That’s something George Farms wants to know as it mulls whether to build its own milk processing plant and line of dairy products.
The George family, who operate a 550-cow dairy farm near Heart Mountain, has a vision to start offering items such as milk, cheese, cheese curds, butter or ice cream under their own brand. As they work to determine the feasibility of such an undertaking, the Georges are surveying local dairy consumers.
A 16-question survey has been posted online at www.surveymonkey.com/s/BLXMB3X. Residents across the region are encouraged to fill it out.
“The more (respondents) the merrier,” said Forward Cody CEO James Klessens, whose economic development group is helping the Georges study the idea.
The questions ask locals for their opinion on the Georges’ concept, the potential product line and their purchasing habits — including how much they’re willing to pay. The survey follows focus groups with consumers and business owners and tours of 15 dairy facilities in Wisconsin back in August.
“The Georges came back with optimism, but still need numbers to prove the concept,” Klessens said in Forward Cody’s October newsletter.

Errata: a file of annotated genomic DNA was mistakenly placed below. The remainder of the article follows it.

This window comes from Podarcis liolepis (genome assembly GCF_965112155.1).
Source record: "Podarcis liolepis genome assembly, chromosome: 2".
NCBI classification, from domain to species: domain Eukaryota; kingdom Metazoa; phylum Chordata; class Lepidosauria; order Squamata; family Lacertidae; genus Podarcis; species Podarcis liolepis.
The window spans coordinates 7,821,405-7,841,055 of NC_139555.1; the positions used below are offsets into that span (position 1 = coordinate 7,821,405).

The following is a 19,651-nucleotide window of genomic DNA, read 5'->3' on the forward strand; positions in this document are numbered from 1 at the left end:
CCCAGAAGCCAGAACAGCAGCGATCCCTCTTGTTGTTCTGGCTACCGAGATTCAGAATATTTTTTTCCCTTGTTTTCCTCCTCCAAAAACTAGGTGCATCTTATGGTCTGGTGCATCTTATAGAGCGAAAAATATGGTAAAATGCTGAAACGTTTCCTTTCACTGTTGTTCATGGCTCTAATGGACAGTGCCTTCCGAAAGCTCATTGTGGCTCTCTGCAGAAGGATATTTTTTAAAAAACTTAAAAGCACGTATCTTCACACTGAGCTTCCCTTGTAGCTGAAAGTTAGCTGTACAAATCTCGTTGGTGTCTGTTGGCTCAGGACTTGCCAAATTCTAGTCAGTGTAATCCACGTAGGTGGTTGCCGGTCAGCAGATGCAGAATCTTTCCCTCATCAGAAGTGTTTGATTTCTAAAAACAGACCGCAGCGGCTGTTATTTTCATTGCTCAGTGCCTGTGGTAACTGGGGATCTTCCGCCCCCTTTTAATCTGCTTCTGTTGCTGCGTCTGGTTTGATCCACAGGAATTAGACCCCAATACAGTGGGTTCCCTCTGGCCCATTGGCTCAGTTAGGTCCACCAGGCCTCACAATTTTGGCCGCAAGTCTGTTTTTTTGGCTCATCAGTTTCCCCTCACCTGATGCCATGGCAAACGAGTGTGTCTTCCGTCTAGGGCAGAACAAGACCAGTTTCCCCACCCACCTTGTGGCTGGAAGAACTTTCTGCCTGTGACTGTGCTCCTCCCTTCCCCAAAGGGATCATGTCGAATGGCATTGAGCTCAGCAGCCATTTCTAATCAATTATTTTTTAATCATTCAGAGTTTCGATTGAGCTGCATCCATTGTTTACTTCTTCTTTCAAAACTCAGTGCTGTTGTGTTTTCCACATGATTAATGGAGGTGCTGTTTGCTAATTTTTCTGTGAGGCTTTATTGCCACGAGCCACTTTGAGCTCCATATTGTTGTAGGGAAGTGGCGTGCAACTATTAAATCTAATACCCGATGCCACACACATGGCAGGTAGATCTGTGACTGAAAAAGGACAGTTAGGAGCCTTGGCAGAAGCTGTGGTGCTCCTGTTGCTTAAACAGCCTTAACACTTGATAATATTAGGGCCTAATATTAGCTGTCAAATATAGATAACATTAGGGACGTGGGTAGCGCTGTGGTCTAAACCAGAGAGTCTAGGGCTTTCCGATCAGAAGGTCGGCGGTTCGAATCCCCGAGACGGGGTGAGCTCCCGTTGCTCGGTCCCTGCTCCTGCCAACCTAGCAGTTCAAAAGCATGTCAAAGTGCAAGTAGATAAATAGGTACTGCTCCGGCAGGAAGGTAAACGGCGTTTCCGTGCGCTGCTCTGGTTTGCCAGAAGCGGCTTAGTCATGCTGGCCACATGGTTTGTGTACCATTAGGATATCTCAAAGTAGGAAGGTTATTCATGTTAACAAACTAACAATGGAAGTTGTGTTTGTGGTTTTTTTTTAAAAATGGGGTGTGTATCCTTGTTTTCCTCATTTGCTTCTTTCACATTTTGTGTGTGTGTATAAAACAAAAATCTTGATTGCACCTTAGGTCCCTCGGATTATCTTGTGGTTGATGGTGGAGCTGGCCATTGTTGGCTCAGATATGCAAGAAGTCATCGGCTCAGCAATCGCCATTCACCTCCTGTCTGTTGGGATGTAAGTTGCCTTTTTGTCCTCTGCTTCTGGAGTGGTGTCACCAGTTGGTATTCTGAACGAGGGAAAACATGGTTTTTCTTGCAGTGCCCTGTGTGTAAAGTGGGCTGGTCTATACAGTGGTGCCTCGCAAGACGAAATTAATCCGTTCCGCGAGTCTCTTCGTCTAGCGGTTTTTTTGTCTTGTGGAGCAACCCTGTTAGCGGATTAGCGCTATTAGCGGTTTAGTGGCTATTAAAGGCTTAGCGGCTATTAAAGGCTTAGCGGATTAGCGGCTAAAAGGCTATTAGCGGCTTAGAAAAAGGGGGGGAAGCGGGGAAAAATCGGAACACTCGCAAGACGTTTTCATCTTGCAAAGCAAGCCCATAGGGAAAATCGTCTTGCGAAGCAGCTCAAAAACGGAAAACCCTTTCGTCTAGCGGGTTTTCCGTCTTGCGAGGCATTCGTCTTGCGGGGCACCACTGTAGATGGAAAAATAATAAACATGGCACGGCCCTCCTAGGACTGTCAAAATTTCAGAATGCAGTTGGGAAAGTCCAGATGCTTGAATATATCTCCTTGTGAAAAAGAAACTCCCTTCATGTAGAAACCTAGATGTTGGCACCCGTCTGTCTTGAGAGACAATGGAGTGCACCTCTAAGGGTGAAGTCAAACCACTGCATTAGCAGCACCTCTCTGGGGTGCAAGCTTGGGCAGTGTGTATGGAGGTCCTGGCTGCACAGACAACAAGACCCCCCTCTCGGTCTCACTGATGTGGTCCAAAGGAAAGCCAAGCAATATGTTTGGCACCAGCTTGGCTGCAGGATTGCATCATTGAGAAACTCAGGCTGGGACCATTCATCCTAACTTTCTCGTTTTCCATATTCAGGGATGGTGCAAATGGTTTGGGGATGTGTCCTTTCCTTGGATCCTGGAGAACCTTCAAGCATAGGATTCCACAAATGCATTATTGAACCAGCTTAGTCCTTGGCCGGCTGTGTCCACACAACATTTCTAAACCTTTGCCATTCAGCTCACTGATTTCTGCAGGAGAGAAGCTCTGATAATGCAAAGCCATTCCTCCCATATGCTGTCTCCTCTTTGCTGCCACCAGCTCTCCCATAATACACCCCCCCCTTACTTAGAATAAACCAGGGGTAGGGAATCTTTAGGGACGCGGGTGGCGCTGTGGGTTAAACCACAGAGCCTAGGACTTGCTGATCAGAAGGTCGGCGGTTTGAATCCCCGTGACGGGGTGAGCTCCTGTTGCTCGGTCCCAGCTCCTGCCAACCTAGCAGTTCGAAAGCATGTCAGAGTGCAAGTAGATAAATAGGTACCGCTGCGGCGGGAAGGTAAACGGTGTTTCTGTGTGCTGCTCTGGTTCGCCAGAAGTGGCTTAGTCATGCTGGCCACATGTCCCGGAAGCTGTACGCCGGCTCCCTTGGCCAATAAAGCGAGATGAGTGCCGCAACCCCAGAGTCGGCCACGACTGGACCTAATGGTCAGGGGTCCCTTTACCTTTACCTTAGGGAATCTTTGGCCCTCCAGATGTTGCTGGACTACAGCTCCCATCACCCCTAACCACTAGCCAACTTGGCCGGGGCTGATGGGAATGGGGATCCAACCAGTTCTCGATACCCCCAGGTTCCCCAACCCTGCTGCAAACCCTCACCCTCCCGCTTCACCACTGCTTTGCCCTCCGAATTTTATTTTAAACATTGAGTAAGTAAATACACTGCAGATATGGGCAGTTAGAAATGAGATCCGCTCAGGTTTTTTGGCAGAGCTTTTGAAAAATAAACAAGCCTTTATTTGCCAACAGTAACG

George Farms is a third-generation operation located on Lane 17, roughly 12 miles northeast of Cody and 14 miles southwest of Powell. One of the possible ideas being batted around is to open a store at the dairy.
“Aside from selling their dairy products, potential ideas for a store include glass windows overlooking the production area, tours, soft-serve ice cream, drive-thru window, seasonal family events,” says a portion of the online survey.
Whether the vision can come to fruition depends in part on what locals think. The hundreds of survey responses (which have been overwhelmingly positive so far) will be combined with information from grocery stores, other dairies, analysis from consultant Ady Voltedge and other data so the George family can make a solid business decision, Klessens said.
A mix of state and federal dollars are helping fund the roughly $65,000 effort to determine whether a processing plant — which would be the only one of its kind in the state — is feasible.
“It’s a big decision,” said Klessens. “We’d love to be optimistic and say, ‘Yeah we’re sure it will work,’ but we can’t be sure; we have to be positive it will work.”
A plant would give the Georges more control over the value of their milk and the risk of their operation and potentially create dozens of new jobs, Klessens and the Georges have said.
Possible locations for the plant will be scouted this month, a business plan should be finished by December or January and then a decision will be made on whether to move forward.
“Hopefully it will be positive, but if it isn’t, we will at least know we made the right decision,” Klessens said.